private String lastName;
   private int age;

   Developer(String firstName, String lastName, int age) {
       this.firstName = firstName;
       this.lastName = lastName;
       this.age = age;

   public String getFirstName() {
       return firstName;

   public void setFirstName(String firstName) {
       this.firstName = firstName;

   public String getLastName() {
       return lastName;

   public void setLastName(String lastName) {
       this.lastName = lastName;

   public int getAge() {
       return age;

   public void setAge(int age) {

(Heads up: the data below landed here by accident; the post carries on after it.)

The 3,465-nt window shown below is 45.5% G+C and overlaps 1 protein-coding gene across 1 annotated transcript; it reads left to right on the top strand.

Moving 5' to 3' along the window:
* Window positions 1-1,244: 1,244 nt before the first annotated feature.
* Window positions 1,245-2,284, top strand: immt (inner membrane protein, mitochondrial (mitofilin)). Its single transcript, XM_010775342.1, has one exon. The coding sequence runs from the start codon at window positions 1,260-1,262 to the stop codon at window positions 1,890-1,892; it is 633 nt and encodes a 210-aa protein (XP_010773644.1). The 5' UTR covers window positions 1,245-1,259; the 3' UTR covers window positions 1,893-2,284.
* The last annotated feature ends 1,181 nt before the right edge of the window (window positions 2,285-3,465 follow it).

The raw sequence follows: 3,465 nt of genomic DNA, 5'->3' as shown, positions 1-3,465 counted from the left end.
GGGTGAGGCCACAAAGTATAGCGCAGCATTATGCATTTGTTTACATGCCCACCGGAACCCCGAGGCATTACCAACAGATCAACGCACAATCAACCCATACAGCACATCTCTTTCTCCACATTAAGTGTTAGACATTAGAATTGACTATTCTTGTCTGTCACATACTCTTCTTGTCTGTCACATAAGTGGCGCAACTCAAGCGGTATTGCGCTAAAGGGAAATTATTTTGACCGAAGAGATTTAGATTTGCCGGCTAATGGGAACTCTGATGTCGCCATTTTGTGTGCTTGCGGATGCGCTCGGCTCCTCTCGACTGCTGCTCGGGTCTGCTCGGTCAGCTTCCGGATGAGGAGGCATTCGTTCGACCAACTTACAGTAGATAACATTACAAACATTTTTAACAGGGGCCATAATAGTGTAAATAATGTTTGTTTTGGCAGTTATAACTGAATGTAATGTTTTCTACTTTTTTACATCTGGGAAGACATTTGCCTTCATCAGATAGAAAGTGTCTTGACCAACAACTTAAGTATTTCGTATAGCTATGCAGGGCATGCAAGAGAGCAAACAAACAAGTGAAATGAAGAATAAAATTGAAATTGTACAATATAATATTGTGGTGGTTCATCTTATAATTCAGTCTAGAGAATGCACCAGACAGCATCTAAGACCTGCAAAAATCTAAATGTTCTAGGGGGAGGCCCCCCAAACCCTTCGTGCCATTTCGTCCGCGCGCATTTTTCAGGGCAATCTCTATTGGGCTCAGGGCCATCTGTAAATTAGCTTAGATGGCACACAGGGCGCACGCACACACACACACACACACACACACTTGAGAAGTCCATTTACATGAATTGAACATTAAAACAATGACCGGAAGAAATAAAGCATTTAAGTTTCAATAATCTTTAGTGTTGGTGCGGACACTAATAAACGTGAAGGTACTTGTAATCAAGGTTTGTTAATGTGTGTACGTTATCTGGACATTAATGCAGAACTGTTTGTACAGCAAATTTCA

this.age = age;

Developer developerJohn = new Developer("John", "Kotlin", 10);
Developer twinDeveloperMark = new Developer("Mark", "Kotlin", 10);

‘Developer’ is fortunately a small model. Copying much bigger models manually is really annoying and space-wasting.

2. Null safety

Kotlin gives a smaller probability of app crashes because it’s easy to deal with NullPointerException. That’s where many operators come in handy.  For example:

data class Developer(val firstName: String?)

fun handleDeveloper(developer: Developer?) {

    developer?.firstName // get firstName if developer is not null
    developer!!.firstName // get firstName even if developer is null -> may lead to crashes
    developer?.let { // let me operate on developer in a block of code if developer is not null